Head of School Blog – Academic Excellence in Progressive Education

Walk into a Sheridan School classroom at any moment and you will see children hard at work. What that may look like varies every day. In fifth grade, you may see students reading about Columbus Day and analyzing the multiple points of view, in middle school science you might see students making their own alloys, and in third grade language arts students might be hard at work in their writing journals, analyzing the characters in the books they’ve chosen to read. Everywhere you look you will find students who are actively engaged in their own learning, collaborating with teachers and peers, and making connections to new ideas.

In an educational climate that is just starting to recognize that testing and overloading students with homework has no correlation to, and can in fact be contrary to student achievement, Sheridan leads by example. At Sheridan, we define academic rigor by how engaged our students are in a lesson or activity, whether the students’ understanding is internalized in a way that they can generalize it to other situations, and if the students’ understanding endures beyond the lesson. We don’t define academic rigor by overloading students with endless busywork or hours of homework. Recently, a parent asked me, “If they don’t have hours of homework in the middle school, how will they handle it in high school?” The best answer I can give is that homework is not like aerobic exercise. There are no studies showing that a build-up to hours of homework makes those hours easier to endure. When we talk with our graduates, their families, and the admissions officers at the high schools where our students matriculate, we know that the education our children receive at Sheridan arms them with the skills and habits of mind they need to be successful, however they choose to define success. In fact, recently the Upper School Head at Sidwell told us that Sheridan students tend to be better prepared for math than their peers because Sheridan students are taught to think about math rather than to memorize algorithms.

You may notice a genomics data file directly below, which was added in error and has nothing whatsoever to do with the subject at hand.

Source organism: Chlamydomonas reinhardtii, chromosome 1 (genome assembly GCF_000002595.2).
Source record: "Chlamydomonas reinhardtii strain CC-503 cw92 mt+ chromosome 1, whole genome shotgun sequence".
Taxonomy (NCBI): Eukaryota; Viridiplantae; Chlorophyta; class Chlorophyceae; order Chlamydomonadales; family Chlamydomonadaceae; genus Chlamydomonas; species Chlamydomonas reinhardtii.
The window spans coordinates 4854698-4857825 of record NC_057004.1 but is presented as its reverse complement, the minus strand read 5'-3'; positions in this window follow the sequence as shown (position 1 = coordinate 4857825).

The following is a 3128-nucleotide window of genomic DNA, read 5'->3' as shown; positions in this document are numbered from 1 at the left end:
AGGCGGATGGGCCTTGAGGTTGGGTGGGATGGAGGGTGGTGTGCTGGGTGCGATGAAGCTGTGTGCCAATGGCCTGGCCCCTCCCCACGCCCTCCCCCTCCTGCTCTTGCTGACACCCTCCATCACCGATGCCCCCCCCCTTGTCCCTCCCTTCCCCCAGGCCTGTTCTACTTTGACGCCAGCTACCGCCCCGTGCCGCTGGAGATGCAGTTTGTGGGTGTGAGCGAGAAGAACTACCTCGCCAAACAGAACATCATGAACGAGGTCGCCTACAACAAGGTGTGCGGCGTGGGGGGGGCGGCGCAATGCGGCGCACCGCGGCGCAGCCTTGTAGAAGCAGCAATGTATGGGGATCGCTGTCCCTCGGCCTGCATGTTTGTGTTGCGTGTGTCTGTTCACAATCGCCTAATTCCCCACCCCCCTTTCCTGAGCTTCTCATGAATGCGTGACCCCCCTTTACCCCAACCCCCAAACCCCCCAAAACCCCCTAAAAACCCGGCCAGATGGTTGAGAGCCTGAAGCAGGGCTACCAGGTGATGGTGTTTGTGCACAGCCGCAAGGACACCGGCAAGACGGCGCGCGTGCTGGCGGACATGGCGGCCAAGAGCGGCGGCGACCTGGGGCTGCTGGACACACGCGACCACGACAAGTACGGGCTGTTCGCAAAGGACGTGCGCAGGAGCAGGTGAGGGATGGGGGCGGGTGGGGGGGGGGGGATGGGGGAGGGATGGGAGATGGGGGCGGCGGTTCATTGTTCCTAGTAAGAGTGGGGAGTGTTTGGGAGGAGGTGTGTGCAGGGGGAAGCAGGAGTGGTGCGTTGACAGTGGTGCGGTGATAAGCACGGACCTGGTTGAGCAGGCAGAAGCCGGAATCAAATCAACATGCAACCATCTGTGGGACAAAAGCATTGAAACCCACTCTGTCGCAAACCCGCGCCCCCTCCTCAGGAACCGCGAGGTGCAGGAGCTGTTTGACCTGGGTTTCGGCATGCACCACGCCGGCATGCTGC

In California, I worked with an organization at Stanford University’s School of Education called Challenge Success. This organization was born in part out of one teacher’s observation that high school students’ stress level was leading to disinterest, depression, and academic dishonesty. After much research, the organization now works with schools to help them understand that meaningful work, a focus on enduring understandings, and a balanced workload actually contributes to more successful and happier students. They are fighting an uphill battle at many schools, but the tenets of their work is embedded in all we do. As I watch first graders write about what makes them special, it is clear that they are so engaged in the meaning of the work, that the skill of handwriting and sounding out words becomes important to them. As I watch eighth graders debate immigration I see the skills of research, articulation of ideas, public speaking, and organizing a persuasive argument takes on new import for them. In fact, the students were so engaged they were still debating immigration at lunch and recess!

For many educators, the word “rigor” is a dirty word; it means inflexible, harsh or stern. I say, let’s redefine rigor! Real rigor gets students engaged and excited about their work. Real rigor is harder to teach because it asks teachers to look at the individuals in the class and design curriculum that will help them to learn not for a test, but for a lifetime. Real rigor is what our children are engaging in here at Sheridan every day: meaningful, important, work that will help them to be collaborative, creative, and empathetic critical thinkers.

-Jessica Lee